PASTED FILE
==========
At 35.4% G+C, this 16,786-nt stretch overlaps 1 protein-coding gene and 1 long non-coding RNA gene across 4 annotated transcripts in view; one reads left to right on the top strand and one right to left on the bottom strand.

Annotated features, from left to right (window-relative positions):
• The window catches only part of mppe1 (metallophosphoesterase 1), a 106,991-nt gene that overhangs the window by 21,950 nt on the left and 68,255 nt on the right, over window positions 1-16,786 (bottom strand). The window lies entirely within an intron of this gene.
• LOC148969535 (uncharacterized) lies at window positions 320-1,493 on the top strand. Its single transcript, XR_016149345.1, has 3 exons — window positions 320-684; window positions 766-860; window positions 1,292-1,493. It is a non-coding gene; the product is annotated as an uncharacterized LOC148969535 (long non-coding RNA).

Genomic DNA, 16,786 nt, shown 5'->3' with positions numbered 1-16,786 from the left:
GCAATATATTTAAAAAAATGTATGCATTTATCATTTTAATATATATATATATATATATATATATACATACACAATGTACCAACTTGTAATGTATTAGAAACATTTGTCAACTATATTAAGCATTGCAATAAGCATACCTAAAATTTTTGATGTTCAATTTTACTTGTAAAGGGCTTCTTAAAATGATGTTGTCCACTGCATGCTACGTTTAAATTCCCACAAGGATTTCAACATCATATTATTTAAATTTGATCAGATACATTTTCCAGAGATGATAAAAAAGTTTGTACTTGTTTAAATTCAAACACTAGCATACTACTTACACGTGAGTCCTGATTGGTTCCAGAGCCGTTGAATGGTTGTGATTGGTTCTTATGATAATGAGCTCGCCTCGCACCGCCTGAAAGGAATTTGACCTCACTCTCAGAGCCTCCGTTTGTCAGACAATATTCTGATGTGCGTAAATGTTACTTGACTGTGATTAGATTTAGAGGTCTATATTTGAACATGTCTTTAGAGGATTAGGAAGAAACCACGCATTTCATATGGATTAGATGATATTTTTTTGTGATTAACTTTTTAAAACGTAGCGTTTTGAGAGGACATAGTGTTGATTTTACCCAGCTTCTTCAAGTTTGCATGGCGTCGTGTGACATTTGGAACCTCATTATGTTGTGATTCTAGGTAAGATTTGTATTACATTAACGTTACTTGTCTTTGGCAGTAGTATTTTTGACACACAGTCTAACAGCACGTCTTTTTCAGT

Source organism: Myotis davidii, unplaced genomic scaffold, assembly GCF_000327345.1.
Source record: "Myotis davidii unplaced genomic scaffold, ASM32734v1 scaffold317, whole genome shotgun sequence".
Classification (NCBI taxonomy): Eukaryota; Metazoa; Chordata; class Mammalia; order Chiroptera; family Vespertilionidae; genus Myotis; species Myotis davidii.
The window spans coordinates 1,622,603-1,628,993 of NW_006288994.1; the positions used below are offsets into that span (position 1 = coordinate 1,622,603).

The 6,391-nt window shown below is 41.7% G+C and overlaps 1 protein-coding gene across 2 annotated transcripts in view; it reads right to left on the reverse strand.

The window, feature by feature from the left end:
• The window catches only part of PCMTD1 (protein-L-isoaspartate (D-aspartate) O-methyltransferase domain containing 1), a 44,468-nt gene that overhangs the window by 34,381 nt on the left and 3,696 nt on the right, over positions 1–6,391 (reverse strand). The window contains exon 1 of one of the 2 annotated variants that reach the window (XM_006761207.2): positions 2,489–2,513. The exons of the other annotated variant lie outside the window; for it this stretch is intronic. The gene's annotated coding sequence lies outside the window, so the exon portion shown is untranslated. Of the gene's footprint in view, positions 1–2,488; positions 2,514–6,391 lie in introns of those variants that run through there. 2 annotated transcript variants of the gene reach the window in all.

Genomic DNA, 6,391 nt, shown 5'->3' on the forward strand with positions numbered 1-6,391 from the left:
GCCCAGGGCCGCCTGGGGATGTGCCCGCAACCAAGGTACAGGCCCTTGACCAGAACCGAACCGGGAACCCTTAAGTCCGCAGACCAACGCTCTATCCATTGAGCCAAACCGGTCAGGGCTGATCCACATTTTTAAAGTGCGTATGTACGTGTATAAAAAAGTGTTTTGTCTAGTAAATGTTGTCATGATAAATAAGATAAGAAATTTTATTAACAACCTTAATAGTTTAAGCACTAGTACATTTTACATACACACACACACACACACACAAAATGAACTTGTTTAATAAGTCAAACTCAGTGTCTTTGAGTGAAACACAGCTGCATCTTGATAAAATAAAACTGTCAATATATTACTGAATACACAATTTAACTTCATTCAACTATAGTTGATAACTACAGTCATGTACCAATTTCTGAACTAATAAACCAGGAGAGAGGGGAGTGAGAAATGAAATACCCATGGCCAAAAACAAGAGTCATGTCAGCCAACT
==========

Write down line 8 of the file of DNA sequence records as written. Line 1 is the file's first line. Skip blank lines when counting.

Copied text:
Source record: "Myotis davidii unplaced genomic scaffold, ASM32734v1 scaffold317, whole genome shotgun sequence".